A tough transition
Bare was ready for the transfer back to civilian life. Sort of.
He said, "I knew I needed a break from the military before I really threw myself back at civilian life."
He had worked in Angola, on the southwest coast of Africa, and "had always wanted to surf."
He added, "I knew I wanted some time by myself, and I had the money from my deployment."
Think of it as a self-advised sabbatical, which would last three weeks. He was at peace in Africa. It locked a place in his mind that he would return to during his darkest times in years to come.
Bare got back on track with his life, attending the University of Pennsylvania and earning a master's degree in city planning and urban design, graduating in May 2009. But along the way, while he had gotten away from war, war got back to him.
At U of Penn, Bare began struggling with what he would come to recognize as post-traumatic stress disorder – PTSD. He faced "some drug addiction issues, depression, and a lot of (his) problems really started surfacing."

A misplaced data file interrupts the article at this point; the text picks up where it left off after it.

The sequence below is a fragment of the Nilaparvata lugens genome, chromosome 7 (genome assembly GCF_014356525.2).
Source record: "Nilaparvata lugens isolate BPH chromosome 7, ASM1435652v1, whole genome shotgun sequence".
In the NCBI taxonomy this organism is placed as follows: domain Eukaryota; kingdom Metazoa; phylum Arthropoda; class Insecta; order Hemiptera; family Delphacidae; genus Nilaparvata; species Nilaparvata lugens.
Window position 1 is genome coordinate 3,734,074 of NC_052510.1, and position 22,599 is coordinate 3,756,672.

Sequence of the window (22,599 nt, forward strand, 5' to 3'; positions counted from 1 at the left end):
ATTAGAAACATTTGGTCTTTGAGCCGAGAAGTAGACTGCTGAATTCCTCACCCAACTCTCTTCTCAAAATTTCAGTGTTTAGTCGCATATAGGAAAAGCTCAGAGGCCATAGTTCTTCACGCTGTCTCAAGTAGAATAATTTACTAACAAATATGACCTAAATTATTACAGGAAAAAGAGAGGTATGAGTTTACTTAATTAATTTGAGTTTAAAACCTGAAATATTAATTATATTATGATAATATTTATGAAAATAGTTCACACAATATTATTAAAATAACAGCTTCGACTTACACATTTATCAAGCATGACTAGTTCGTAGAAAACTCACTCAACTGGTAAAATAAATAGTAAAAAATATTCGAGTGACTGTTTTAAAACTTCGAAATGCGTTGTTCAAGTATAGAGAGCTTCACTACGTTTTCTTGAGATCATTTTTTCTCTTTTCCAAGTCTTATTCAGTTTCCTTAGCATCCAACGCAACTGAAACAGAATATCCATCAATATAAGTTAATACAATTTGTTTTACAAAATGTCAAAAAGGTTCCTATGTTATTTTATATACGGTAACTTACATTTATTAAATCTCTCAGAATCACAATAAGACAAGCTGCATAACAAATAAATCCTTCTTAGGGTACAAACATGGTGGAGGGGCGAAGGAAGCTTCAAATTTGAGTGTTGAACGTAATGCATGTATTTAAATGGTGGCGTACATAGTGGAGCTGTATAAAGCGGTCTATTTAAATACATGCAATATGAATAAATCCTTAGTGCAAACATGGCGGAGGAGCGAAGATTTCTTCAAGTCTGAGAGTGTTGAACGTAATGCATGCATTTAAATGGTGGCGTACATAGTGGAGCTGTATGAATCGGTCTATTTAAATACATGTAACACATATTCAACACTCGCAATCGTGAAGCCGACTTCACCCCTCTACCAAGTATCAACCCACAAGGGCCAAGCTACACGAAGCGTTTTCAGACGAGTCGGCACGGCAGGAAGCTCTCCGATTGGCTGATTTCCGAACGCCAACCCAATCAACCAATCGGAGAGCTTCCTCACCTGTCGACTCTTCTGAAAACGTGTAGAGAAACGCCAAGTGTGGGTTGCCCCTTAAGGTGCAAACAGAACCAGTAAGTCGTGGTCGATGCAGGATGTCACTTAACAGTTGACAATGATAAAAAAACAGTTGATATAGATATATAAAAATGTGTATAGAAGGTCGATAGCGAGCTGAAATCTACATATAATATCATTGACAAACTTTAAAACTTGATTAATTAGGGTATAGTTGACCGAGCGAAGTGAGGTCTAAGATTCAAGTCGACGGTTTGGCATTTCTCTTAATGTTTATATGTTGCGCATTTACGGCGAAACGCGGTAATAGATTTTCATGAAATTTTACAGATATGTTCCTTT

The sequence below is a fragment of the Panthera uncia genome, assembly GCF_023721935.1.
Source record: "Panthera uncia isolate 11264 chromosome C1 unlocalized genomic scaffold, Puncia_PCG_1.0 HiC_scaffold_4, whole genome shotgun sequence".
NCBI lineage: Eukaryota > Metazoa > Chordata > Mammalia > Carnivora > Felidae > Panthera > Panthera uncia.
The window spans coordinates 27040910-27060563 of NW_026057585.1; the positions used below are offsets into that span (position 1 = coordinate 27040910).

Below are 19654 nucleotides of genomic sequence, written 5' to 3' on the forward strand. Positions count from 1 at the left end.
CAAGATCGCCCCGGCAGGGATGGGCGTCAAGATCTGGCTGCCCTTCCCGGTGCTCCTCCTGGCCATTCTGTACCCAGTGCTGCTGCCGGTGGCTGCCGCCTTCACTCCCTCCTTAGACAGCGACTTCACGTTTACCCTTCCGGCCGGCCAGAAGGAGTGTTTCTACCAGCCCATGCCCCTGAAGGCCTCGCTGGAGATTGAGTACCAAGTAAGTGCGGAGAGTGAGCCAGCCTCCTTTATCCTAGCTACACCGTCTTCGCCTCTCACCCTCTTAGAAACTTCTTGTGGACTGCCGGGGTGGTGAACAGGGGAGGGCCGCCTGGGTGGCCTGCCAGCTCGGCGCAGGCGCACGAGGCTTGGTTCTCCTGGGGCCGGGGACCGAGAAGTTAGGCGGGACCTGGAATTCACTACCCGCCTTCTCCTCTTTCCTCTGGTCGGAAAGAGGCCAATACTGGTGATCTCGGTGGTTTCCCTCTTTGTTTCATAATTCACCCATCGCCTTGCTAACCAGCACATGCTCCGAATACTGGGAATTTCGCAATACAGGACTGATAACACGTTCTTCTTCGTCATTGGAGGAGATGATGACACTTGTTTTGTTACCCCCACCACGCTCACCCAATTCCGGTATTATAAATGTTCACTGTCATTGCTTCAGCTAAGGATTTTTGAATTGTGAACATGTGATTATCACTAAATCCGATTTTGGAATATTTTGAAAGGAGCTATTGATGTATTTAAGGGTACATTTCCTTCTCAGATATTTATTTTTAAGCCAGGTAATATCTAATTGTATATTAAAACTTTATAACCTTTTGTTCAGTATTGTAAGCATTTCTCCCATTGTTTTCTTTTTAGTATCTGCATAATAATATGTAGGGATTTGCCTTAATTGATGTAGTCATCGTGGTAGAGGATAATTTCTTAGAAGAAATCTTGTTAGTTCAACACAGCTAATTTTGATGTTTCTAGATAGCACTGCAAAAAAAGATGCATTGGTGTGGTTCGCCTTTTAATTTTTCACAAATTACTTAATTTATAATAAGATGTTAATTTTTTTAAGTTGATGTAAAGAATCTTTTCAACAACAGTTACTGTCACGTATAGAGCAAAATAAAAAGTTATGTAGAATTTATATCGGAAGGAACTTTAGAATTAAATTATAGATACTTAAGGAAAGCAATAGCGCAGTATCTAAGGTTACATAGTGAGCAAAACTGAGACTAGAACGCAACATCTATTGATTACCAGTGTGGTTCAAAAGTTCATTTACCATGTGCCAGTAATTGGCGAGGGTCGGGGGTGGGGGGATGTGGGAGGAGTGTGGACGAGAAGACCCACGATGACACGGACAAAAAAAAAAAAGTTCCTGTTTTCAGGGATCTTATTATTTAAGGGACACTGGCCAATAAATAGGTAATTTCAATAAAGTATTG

Bare stressed that PTSD "is a really touchy subject, a difficult subject. Is it a disorder or is it just your body's reaction?" He added that "in the military you're trained to be tough; you're trained to fight through."
He's careful about referencing his issues as PTSD; Bare explained, "The VA has diagnosed me with PTSD; but the VA actually denied my claim that my PTSD was because of the military."
That puzzled him: "There's definitely some problems there," he said of his diagnosis/claim-denial experience.
Looking at his own PTSD experience, Bare said the first step was to recognize the existence of an issue. He admitted it took him a "really long time."
Bare said, "I was having really bad nightmares, from time to time, waking hallucinations – very vivid dreams while you're still awake."
He had a panic attack in the lobby at the VA building in Philadelphia; "It took me a solid 10 minutes before I could actually turn around and go out."